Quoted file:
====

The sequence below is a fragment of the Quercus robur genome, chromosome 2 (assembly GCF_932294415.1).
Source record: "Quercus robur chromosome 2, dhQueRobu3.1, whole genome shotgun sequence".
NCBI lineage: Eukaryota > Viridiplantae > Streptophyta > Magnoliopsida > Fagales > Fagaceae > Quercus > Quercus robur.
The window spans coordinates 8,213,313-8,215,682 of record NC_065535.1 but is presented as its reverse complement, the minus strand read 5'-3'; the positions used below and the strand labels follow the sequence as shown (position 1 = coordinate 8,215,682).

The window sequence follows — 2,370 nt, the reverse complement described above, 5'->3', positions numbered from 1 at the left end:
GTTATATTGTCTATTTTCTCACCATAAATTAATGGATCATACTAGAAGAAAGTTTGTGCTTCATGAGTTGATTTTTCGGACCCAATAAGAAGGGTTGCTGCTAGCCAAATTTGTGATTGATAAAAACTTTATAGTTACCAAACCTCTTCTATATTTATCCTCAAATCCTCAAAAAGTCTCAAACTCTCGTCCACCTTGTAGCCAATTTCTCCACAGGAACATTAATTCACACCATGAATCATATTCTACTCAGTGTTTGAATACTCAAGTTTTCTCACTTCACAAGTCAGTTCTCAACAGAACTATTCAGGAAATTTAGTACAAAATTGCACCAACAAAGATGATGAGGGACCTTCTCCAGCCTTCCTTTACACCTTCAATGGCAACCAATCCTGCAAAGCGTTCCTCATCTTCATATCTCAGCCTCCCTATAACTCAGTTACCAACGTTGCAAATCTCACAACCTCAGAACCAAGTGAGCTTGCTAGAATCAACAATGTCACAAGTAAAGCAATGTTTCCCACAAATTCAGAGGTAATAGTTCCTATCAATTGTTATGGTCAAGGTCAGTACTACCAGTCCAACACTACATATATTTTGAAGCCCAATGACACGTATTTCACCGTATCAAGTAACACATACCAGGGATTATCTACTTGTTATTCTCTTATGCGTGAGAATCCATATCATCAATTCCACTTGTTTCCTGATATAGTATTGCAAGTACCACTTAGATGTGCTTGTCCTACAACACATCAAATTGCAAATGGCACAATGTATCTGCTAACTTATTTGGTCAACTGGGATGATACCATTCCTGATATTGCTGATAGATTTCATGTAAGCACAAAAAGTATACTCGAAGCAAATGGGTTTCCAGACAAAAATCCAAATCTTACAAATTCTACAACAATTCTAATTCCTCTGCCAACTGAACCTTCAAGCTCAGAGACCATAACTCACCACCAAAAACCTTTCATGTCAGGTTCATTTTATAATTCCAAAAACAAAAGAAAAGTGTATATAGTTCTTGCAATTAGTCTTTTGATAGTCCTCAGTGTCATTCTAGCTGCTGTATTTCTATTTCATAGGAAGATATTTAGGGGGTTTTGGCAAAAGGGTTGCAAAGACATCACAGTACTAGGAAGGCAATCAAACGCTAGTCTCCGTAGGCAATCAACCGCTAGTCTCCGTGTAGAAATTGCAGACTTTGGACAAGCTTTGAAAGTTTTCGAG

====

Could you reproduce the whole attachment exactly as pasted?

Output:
The sequence below is a fragment of the Quercus robur genome, chromosome 2 (assembly GCF_932294415.1).
Source record: "Quercus robur chromosome 2, dhQueRobu3.1, whole genome shotgun sequence".
NCBI lineage: Eukaryota > Viridiplantae > Streptophyta > Magnoliopsida > Fagales > Fagaceae > Quercus > Quercus robur.
The window spans coordinates 8,213,313-8,215,682 of record NC_065535.1 but is presented as its reverse complement, the minus strand read 5'-3'; the positions used below and the strand labels follow the sequence as shown (position 1 = coordinate 8,215,682).

The window sequence follows — 2,370 nt, the reverse complement described above, 5'->3', positions numbered from 1 at the left end:
GTTATATTGTCTATTTTCTCACCATAAATTAATGGATCATACTAGAAGAAAGTTTGTGCTTCATGAGTTGATTTTTCGGACCCAATAAGAAGGGTTGCTGCTAGCCAAATTTGTGATTGATAAAAACTTTATAGTTACCAAACCTCTTCTATATTTATCCTCAAATCCTCAAAAAGTCTCAAACTCTCGTCCACCTTGTAGCCAATTTCTCCACAGGAACATTAATTCACACCATGAATCATATTCTACTCAGTGTTTGAATACTCAAGTTTTCTCACTTCACAAGTCAGTTCTCAACAGAACTATTCAGGAAATTTAGTACAAAATTGCACCAACAAAGATGATGAGGGACCTTCTCCAGCCTTCCTTTACACCTTCAATGGCAACCAATCCTGCAAAGCGTTCCTCATCTTCATATCTCAGCCTCCCTATAACTCAGTTACCAACGTTGCAAATCTCACAACCTCAGAACCAAGTGAGCTTGCTAGAATCAACAATGTCACAAGTAAAGCAATGTTTCCCACAAATTCAGAGGTAATAGTTCCTATCAATTGTTATGGTCAAGGTCAGTACTACCAGTCCAACACTACATATATTTTGAAGCCCAATGACACGTATTTCACCGTATCAAGTAACACATACCAGGGATTATCTACTTGTTATTCTCTTATGCGTGAGAATCCATATCATCAATTCCACTTGTTTCCTGATATAGTATTGCAAGTACCACTTAGATGTGCTTGTCCTACAACACATCAAATTGCAAATGGCACAATGTATCTGCTAACTTATTTGGTCAACTGGGATGATACCATTCCTGATATTGCTGATAGATTTCATGTAAGCACAAAAAGTATACTCGAAGCAAATGGGTTTCCAGACAAAAATCCAAATCTTACAAATTCTACAACAATTCTAATTCCTCTGCCAACTGAACCTTCAAGCTCAGAGACCATAACTCACCACCAAAAACCTTTCATGTCAGGTTCATTTTATAATTCCAAAAACAAAAGAAAAGTGTATATAGTTCTTGCAATTAGTCTTTTGATAGTCCTCAGTGTCATTCTAGCTGCTGTATTTCTATTTCATAGGAAGATATTTAGGGGGTTTTGGCAAAAGGGTTGCAAAGACATCACAGTACTAGGAAGGCAATCAAACGCTAGTCTCCGTAGGCAATCAACCGCTAGTCTCCGTGTAGAAATTGCAGACTTTGGACAAGCTTTGAAAGTTTTCGAG